GREEN BAY — Mike McCarthy has set the bar almost astonishingly high. Now it’s up to him, new general manager Brian Gutekunst and new defensive coordinator Mike Pettine to get the Green Bay Packers defense to those demanding heights.
“The defense needs to be better than the offense. I mean, that has to happen,” the Packers coach said during his annual after-the-season news conference on Jan. 4 — before Gutekunst was hired as GM and before McCarthy tabbed Pettine, the ex-Cleveland Browns head coach, to replace Dom Capers.
“So you’ve got four ways to do it. You get player acquisition, player instruction, obviously player finance — who you pay to build your roster — and you get player performance. … We can always get better, and that’s really where I’m at with it. So the defense, we need to be better.”
McCarthy, set to embark on his 13th season as the Packers coach, knows full well that his offense has been the engine that has driven his teams to nine playoff berths in 12 years, four NFC Championship Game berths, a run of eight straight postseason appearances and the Super Bowl XLV title following the 2010 season.
Had two-time NFL MVP quarterback Aaron Rodgers not broken his right collarbone in an Oct. 15 game at Minnesota, the Packers almost certainly would have made the playoffs again — and perhaps some of the major changes at 1265 Lombardi Avenue would not have occurred.
But the Packers did indeed finish 7-9 in 2017, and with backup quarterback Brett Hundley’s inconsistent play, this was the year in which the Packers needed their defense to save them.
But it didn’t — finishing the season 26th in scoring defense (24.0 per game), 22nd in yards allowed (348.9), 17th against the run (112.1), 23rd against the pass (236.8), 28th in third-down defense (allowing a 42.8 percent conversion rate) and 31st in red-zone defense (allowing a 65.2 percent touchdown rate).
That was enough to convince McCarthy it was time for a change. After nine seasons, Capers was dismissed following the Packers’ season-ending loss on Dec. 31 at Detroit.
Now, he turns to Pettine, who was a defensive coordinator with the New York Jets (2009-2012) and Buffalo Bills (2013) before going 10-22 in two seasons as Browns head coach.
Pettine’s unit in New York in 2009 finished No. 1 in scoring defense and total defense, and none of his five defenses finished outside the top 10 in yards allowed.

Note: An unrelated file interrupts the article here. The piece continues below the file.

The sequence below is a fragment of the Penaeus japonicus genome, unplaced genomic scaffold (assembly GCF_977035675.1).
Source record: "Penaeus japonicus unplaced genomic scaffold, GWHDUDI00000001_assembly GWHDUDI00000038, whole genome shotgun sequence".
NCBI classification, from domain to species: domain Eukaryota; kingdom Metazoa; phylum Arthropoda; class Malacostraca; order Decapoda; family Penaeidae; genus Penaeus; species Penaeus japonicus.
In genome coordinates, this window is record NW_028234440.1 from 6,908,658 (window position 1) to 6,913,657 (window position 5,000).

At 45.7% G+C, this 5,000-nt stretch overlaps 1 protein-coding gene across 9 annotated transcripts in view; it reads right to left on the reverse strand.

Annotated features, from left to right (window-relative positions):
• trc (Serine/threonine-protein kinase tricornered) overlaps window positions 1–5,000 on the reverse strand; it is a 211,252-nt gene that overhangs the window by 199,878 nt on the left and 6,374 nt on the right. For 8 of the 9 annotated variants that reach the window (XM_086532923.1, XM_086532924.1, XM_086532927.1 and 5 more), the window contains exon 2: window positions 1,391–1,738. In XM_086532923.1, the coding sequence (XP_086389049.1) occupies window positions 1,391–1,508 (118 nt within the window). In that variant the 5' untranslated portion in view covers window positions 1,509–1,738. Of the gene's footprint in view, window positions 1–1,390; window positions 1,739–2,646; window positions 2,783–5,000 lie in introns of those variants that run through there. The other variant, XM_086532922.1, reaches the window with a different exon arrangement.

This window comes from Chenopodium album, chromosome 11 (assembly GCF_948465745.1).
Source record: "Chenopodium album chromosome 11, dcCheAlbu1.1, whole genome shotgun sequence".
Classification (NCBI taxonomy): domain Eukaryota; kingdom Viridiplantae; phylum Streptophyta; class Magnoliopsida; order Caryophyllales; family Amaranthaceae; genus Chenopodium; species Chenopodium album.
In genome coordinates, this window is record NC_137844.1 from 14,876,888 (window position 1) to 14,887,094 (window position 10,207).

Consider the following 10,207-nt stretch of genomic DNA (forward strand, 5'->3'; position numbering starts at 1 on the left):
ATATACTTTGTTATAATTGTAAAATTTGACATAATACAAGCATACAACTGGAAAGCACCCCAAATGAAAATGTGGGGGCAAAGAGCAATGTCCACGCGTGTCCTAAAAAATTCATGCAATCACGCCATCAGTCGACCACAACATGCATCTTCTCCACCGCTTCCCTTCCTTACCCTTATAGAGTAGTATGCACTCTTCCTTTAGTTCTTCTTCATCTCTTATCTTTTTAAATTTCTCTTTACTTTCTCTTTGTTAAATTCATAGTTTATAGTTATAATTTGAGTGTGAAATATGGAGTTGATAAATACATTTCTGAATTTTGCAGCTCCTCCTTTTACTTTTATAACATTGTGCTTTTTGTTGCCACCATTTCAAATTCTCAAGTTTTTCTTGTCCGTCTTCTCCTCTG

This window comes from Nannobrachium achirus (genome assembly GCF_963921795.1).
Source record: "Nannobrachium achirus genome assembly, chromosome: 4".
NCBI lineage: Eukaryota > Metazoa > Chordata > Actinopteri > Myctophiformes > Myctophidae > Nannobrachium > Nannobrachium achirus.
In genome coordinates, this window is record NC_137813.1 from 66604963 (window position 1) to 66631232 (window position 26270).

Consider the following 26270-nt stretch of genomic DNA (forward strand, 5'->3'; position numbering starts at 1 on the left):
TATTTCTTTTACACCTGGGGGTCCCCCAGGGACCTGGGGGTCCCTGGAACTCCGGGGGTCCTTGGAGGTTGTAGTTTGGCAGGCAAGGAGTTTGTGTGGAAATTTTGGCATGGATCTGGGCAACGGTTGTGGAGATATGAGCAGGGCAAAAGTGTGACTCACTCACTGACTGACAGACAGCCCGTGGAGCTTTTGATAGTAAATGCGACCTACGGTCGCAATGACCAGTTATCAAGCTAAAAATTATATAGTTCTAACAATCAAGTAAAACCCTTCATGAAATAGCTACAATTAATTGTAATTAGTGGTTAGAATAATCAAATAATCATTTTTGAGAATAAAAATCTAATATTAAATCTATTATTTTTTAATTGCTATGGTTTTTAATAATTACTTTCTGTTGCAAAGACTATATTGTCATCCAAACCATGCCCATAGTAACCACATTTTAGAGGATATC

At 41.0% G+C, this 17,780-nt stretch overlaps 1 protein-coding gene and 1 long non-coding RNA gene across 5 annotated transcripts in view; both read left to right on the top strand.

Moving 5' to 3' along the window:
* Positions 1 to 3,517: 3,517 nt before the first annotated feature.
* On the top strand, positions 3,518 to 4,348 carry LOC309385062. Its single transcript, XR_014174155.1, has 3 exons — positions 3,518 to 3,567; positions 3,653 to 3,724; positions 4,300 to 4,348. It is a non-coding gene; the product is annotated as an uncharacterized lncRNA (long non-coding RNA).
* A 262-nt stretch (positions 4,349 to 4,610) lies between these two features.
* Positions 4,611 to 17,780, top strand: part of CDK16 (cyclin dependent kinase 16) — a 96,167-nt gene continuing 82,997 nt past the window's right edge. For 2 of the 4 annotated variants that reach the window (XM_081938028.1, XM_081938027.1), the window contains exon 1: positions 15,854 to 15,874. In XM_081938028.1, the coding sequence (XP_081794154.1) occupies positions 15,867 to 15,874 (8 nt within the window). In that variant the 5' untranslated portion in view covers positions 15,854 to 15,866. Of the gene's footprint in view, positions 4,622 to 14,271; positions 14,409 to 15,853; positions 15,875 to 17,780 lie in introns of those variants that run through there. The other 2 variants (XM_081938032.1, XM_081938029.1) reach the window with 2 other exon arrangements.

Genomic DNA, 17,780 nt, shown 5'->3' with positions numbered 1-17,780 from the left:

Using McCarthy’s better-than-the-offense metric, the Packers defense hasn’t been in the same conversation as the team’s high-powered offense since Capers’ first two seasons in 2009 and 2010.
In 2009, the defense finished second in yards allowed (284.4 per game) and seventh in points allowed (18.6).
The offense finished sixth in total yards (379.1) and third in scoring (28.8).
In 2010, the defense was fifth in yards allowed (309.1) and second in points allowed (15.0), while the offense was ninth in yards (358.1) and 10th in points (24.3).
So how do the Packers get their defense back to that level?
Using McCarthy’s own four avenues for improvement, there are some obvious ways to do it.
The Packers are set to pick 14th — their highest position in the NFL’s draft since GM Ted Thompson took defensive tackle B.J. Raji with the ninth overall pick in 2009 — and should have 11 or 12 overall picks once compensatory picks are factored in. And they’ll need Gutekunst to have a better batting average on defensive picks than Thompson had of late.
In his last six drafts, starting with 2012, Thompson devoted 20 of his 29 picks in the first four rounds to defense (69 percent).
The only outlier of those drafts was 2013, when he took UCLA defensive end Datone Jones with his first-round pick but followed him with four straight offensive players. (Thompson then took defensive players with his next three picks, including now-Buffalo Bills Pro Bowl safety Micah Hyde in the fifth round.) The Packers haven’t used their top pick on an offensive player since 2011, when they took Mississippi State offensive tackle Derek Sherrod.
“This is a huge time to re-energize our roster, build the competition throughout,” Gutekunst said. “We’ve got to be on our game, and everybody in this organization understands that. What happened this year can’t happen again. This is not what we’re about here.”
Gutekunst also made it clear he intends to utilize free agency, something Thompson was very selective in doing. It’s worth noting that while Thompson largely eschewed big-money spending, he did sign two likely Pro Football Hall of Famers — cornerback Charles Woodson in 2006 and pass rusher Julius Peppers in 2014 — who were significant contributors on teams that reached multiple conference title games.
The defensive staff will look significantly different — and not just with Pettine replacing Capers.
McCarthy also dismissed defensive line coach Mike Trgovac and inside linebackers coach Scott McCurley, and longtime linebackers coach/assistant head coach Winston Moss is not expected to return, according to two league sources.
Assistant defensive line coach Jerry Montgomery (Texas A&M) and quality control coach Tim McGarigle (Northwestern) also left for college jobs.